The effective optimization of fracture stimulation treatments in horizontal wells requires the integration of a wide range of engineering and geological data to be successful. This process begins with a thorough understanding of not only the reservoir rock properties, but also the properties of the confining non-reservoir rock. This geological information is used in the design of non-damaging completions fluids, to predict the fracture height growth and fracture half length, and to interpret the results from diagnostics, post job stimulation data and production performance.
This paper documents the work conducted to design and implement multi-stage horizontal fracture stimulations in the Cleveland and Tonkawa sandstones located in Dewey County, Oklahoma. Methods used in this process included: 1) review of historical treatment and production data available in the area to help identify current best practices, 2) SEM, thin section and X-ray diffraction petrography to define the mineralogy, 3) core floods to determine formation damage mechanisms, 4) laboratory proppant pack floods to screen for the effectiveness of chemical additives (such as surfactants), 5) core floods using reservoir rock to determine regain permeability and flow back performance, 6) determination of mechanical rock properties, such as Young's modulus, Poisson's ratio, Brinell hardness and triaxial stress, from multiwave sonic and laboratory testing for use in fine-tuning the fracture stimulation model parameters, 7) design, acquisition and analysis of initial injection and fall-off tests, 8) fracture stimulation modeling to predict the fracture geometry created by the fracture design, and 9) analysis of hourly flow back and tracer data to determine the effectiveness of the treatments in accessing the maximum amount of reservoir rock.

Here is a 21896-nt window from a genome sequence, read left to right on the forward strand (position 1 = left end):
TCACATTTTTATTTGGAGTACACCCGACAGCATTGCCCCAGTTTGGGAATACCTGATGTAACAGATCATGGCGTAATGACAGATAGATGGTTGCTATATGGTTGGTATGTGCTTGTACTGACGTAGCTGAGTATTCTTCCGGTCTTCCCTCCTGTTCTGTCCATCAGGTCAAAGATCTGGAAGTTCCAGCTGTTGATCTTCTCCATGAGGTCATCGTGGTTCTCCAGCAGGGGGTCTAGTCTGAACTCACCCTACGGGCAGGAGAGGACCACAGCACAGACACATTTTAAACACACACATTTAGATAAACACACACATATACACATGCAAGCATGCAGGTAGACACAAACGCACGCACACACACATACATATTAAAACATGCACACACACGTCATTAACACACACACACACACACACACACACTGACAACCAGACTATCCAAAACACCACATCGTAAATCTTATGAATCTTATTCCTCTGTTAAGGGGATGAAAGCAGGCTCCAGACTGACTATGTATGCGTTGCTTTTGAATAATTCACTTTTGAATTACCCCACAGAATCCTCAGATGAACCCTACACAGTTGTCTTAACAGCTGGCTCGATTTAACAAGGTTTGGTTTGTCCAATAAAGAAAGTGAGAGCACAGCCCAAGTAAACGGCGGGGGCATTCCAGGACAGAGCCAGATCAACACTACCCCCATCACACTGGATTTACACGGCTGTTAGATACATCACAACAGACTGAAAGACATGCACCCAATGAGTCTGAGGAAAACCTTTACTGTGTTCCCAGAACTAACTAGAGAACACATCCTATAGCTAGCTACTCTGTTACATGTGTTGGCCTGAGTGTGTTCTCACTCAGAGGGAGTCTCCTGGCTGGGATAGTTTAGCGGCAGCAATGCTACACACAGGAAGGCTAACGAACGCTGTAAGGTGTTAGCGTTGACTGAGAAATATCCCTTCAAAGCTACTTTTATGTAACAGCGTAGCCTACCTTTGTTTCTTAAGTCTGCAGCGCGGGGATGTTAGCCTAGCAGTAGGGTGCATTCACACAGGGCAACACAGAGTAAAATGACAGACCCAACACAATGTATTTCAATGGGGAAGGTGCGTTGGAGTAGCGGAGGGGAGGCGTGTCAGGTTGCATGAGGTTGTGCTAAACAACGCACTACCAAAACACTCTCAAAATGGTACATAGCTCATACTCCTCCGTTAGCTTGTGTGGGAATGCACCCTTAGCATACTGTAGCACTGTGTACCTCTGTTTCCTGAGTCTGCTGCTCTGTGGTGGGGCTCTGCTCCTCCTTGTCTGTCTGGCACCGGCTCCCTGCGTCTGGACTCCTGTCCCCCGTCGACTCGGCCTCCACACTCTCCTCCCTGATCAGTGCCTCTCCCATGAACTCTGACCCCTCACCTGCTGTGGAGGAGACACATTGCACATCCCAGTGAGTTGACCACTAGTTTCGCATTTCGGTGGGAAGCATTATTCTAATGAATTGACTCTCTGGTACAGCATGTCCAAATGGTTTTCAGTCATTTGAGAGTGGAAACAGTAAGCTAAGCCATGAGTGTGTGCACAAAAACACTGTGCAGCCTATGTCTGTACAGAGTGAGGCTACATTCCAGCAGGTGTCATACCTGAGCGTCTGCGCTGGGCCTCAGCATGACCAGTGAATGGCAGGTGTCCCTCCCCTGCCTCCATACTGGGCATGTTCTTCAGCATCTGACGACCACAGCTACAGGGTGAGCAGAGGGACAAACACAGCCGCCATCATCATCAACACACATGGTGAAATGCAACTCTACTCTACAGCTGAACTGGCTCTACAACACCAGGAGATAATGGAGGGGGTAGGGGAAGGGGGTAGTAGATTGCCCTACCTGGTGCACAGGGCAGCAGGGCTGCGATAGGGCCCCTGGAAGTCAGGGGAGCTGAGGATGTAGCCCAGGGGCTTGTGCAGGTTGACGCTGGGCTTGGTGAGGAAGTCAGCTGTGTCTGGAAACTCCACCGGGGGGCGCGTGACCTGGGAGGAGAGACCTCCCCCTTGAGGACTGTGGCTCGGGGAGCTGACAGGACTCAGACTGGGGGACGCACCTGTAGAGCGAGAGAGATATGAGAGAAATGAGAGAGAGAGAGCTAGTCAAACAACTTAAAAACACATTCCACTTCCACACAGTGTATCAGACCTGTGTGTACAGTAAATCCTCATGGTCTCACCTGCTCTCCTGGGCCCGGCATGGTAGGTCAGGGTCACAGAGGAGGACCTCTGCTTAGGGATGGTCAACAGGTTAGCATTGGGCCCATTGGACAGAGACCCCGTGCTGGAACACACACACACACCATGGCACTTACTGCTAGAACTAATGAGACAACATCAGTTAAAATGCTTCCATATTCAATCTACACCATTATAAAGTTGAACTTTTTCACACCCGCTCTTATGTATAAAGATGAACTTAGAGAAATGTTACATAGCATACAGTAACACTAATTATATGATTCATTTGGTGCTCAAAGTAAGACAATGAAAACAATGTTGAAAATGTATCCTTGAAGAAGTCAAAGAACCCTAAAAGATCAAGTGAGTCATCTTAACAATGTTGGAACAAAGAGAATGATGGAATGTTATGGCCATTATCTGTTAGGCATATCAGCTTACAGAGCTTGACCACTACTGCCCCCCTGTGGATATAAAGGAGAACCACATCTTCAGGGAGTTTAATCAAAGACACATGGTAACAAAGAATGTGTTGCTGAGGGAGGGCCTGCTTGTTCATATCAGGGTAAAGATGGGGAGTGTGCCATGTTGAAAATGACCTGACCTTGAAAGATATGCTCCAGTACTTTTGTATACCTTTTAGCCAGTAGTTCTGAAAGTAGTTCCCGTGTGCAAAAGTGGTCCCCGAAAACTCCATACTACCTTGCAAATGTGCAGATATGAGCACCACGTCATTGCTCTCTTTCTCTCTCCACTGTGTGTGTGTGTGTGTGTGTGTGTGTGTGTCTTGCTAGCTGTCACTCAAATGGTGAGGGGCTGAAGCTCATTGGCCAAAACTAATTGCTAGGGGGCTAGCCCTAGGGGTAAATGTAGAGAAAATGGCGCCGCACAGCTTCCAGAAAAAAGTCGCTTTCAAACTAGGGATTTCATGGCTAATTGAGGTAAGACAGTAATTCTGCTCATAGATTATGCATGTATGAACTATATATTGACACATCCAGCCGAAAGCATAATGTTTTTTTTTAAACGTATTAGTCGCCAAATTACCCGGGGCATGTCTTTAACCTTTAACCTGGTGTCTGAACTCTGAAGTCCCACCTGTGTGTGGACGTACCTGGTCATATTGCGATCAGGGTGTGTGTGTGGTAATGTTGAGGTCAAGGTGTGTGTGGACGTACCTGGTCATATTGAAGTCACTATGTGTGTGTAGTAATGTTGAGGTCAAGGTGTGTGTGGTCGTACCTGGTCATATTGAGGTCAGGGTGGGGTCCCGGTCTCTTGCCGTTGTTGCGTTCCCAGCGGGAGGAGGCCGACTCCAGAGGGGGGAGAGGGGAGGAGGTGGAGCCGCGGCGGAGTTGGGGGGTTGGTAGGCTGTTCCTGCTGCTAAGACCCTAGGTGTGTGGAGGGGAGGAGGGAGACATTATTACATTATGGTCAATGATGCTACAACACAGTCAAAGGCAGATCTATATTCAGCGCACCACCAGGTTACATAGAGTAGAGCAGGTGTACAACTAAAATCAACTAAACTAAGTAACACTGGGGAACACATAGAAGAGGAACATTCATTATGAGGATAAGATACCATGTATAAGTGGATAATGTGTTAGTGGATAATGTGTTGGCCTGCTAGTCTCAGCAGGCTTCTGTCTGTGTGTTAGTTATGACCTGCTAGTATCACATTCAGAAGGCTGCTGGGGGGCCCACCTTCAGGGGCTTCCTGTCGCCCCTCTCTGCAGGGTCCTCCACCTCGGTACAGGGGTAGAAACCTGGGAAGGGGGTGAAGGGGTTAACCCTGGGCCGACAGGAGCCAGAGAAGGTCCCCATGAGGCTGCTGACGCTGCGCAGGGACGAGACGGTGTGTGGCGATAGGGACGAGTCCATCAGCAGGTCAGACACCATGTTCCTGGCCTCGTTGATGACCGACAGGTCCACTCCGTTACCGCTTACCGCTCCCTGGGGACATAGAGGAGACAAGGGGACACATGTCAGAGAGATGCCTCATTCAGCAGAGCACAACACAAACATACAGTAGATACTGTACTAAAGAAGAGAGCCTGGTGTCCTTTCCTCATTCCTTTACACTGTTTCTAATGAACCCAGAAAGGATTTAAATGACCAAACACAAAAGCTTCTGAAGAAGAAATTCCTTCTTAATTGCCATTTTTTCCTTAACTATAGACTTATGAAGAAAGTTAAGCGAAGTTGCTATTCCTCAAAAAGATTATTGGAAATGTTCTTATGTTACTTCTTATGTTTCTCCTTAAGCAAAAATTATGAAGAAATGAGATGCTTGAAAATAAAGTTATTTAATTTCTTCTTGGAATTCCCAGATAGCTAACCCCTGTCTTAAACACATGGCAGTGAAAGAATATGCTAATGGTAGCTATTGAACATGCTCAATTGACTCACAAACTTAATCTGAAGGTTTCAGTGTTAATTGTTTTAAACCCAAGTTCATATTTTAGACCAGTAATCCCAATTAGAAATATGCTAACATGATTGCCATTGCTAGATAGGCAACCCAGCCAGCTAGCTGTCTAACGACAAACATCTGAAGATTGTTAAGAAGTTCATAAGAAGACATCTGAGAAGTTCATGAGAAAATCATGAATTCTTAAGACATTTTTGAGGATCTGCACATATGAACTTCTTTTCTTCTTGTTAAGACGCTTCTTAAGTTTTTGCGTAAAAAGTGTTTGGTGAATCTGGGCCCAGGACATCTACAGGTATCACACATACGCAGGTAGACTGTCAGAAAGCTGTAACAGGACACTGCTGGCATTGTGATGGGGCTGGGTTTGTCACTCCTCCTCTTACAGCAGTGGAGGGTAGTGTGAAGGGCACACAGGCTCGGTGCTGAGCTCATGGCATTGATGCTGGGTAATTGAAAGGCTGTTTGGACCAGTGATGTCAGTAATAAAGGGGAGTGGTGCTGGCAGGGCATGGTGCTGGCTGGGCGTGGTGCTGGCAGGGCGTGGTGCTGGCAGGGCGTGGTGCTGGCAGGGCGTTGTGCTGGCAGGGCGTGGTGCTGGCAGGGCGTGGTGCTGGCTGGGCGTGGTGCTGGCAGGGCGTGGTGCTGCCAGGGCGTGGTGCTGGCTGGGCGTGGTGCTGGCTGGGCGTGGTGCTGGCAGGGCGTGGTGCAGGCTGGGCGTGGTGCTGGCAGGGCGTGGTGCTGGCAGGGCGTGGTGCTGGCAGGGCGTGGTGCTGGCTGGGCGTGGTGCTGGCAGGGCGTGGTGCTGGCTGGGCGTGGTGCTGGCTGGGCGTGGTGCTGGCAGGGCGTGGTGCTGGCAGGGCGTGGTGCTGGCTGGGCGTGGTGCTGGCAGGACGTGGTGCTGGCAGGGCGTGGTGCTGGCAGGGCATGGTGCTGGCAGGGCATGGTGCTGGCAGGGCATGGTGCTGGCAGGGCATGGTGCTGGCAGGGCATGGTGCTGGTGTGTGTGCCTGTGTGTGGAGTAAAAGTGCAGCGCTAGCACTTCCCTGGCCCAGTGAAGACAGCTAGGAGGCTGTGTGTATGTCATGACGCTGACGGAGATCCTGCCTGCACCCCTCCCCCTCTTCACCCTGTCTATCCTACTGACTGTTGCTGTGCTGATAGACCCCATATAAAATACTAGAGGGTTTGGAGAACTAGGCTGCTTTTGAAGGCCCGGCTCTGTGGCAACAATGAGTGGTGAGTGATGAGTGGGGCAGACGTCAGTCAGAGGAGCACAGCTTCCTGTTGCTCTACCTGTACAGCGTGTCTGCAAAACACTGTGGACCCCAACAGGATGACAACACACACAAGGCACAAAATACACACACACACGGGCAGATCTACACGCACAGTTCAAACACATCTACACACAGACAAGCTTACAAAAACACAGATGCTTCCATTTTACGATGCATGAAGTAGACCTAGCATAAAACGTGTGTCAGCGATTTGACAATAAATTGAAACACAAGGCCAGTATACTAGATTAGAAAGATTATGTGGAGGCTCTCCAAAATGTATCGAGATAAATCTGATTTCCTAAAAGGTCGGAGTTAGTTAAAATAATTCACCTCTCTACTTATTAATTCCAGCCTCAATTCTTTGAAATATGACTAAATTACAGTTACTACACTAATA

The objectives of this work were to engineer an optimized treatment design (that would result in significant gains in initial well productivity and long term ultimate hydrocarbon recovery) and also to develop and refine new potential best practices.